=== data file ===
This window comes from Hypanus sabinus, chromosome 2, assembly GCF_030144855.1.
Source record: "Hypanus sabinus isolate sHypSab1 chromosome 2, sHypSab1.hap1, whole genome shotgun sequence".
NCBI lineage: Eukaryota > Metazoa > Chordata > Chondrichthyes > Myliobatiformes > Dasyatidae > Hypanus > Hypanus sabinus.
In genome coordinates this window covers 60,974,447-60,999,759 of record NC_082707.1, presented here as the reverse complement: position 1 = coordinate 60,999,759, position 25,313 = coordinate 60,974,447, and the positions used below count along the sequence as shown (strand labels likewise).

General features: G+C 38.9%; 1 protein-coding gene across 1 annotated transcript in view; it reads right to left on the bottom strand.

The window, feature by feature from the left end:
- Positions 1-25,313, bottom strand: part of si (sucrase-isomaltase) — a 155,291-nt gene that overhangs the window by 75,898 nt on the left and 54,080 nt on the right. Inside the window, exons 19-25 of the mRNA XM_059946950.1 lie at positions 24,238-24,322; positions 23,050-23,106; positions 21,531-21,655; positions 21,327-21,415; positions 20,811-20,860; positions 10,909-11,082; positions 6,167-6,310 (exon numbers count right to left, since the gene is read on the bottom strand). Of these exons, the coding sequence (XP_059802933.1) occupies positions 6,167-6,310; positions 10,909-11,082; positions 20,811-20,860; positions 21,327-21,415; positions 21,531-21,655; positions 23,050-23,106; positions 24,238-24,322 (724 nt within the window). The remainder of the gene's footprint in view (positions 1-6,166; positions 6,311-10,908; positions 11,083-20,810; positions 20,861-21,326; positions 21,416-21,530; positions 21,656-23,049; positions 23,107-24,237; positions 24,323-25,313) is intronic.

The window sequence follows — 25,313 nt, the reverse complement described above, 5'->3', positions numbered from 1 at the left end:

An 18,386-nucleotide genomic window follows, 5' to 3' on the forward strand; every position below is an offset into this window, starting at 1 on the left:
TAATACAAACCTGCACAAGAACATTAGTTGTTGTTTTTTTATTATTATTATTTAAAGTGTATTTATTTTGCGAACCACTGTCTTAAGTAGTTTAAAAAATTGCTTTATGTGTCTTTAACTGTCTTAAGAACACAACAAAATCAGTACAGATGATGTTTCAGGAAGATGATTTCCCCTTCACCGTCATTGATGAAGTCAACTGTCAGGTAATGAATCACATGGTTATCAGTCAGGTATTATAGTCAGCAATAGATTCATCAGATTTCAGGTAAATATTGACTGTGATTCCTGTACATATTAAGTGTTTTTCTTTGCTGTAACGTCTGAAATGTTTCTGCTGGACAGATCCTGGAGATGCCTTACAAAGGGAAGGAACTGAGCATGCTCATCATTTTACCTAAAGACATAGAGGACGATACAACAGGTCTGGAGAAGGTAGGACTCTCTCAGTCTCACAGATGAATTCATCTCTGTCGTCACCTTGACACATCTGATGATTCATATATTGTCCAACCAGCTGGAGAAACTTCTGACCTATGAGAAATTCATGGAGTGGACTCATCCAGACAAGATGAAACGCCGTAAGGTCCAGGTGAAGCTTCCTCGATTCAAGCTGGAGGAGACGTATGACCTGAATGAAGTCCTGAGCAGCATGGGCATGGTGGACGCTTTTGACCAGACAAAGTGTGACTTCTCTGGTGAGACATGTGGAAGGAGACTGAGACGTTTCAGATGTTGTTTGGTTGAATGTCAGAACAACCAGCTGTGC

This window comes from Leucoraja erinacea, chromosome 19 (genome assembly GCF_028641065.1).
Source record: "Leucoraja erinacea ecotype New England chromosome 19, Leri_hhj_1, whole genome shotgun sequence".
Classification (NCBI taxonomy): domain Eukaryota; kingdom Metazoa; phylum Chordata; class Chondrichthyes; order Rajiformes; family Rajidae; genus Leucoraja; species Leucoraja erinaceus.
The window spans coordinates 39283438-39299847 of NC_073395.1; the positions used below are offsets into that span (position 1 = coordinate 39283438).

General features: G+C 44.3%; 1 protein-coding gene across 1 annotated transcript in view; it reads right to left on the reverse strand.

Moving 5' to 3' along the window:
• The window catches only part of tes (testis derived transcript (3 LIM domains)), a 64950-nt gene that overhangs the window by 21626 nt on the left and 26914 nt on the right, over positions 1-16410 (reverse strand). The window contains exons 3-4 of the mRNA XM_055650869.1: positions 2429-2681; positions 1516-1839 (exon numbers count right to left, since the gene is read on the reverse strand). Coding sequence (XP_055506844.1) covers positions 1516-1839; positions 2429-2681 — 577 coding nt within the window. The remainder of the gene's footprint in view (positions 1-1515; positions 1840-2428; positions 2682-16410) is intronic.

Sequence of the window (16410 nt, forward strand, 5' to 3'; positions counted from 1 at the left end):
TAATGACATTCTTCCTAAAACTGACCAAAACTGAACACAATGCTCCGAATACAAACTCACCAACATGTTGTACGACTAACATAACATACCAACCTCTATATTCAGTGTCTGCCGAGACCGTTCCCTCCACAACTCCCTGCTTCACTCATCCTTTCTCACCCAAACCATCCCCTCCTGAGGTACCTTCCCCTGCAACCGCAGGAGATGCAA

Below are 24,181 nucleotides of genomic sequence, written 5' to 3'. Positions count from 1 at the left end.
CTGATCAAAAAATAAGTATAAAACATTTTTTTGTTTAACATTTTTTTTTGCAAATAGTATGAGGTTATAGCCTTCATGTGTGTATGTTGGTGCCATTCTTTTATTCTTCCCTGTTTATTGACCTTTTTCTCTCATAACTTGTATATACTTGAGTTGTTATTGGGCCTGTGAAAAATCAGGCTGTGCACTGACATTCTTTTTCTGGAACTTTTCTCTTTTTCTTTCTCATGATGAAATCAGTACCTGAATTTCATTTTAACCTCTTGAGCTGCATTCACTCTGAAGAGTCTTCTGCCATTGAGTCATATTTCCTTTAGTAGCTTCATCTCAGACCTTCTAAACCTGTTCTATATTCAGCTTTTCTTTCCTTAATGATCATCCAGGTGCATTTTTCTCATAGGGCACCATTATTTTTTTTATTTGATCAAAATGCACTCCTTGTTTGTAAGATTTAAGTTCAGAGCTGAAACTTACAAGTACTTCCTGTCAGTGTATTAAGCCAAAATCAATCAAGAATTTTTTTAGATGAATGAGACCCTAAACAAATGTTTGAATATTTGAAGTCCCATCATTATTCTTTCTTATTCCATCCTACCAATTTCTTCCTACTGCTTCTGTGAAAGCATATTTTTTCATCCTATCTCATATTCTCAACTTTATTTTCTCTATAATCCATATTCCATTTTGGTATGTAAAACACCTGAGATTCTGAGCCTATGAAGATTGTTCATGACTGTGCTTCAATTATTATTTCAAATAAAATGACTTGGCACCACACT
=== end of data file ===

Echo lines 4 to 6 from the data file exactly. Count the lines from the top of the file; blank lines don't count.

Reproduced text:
In genome coordinates this window covers 60,974,447-60,999,759 of record NC_082707.1, presented here as the reverse complement: position 1 = coordinate 60,999,759, position 25,313 = coordinate 60,974,447, and the positions used below count along the sequence as shown (strand labels likewise).

General features: G+C 38.9%; 1 protein-coding gene across 1 annotated transcript in view; it reads right to left on the bottom strand.

The window, feature by feature from the left end: